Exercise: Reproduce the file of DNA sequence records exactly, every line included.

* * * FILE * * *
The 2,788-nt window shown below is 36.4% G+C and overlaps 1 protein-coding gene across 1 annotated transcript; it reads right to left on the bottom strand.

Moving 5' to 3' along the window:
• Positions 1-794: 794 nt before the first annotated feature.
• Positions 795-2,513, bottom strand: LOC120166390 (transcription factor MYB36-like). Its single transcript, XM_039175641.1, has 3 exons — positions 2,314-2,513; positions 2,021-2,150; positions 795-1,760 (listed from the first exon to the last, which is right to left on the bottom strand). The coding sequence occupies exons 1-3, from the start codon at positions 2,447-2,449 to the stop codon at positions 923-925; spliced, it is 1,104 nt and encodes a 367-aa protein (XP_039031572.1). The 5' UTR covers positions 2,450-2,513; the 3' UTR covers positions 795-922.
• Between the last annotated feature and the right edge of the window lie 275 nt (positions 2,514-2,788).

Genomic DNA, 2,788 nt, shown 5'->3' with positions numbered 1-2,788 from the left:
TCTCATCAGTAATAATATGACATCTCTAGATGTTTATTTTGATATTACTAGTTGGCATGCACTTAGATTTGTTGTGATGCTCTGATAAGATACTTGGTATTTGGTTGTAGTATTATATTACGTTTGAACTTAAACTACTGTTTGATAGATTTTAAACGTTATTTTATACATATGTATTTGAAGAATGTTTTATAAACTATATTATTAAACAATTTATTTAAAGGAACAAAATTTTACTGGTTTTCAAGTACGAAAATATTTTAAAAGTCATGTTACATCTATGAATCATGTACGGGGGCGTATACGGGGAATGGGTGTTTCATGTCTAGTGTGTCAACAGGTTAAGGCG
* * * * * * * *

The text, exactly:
The 2,788-nt window shown below is 36.4% G+C and overlaps 1 protein-coding gene across 1 annotated transcript; it reads right to left on the bottom strand.

Moving 5' to 3' along the window:
• Positions 1-794: 794 nt before the first annotated feature.
• Positions 795-2,513, bottom strand: LOC120166390 (transcription factor MYB36-like). Its single transcript, XM_039175641.1, has 3 exons — positions 2,314-2,513; positions 2,021-2,150; positions 795-1,760 (listed from the first exon to the last, which is right to left on the bottom strand). The coding sequence occupies exons 1-3, from the start codon at positions 2,447-2,449 to the stop codon at positions 923-925; spliced, it is 1,104 nt and encodes a 367-aa protein (XP_039031572.1). The 5' UTR covers positions 2,450-2,513; the 3' UTR covers positions 795-922.
• Between the last annotated feature and the right edge of the window lie 275 nt (positions 2,514-2,788).

Genomic DNA, 2,788 nt, shown 5'->3' with positions numbered 1-2,788 from the left:
TCTCATCAGTAATAATATGACATCTCTAGATGTTTATTTTGATATTACTAGTTGGCATGCACTTAGATTTGTTGTGATGCTCTGATAAGATACTTGGTATTTGGTTGTAGTATTATATTACGTTTGAACTTAAACTACTGTTTGATAGATTTTAAACGTTATTTTATACATATGTATTTGAAGAATGTTTTATAAACTATATTATTAAACAATTTATTTAAAGGAACAAAATTTTACTGGTTTTCAAGTACGAAAATATTTTAAAAGTCATGTTACATCTATGAATCATGTACGGGGGCGTATACGGGGAATGGGTGTTTCATGTCTAGTGTGTCAACAGGTTAAGGCG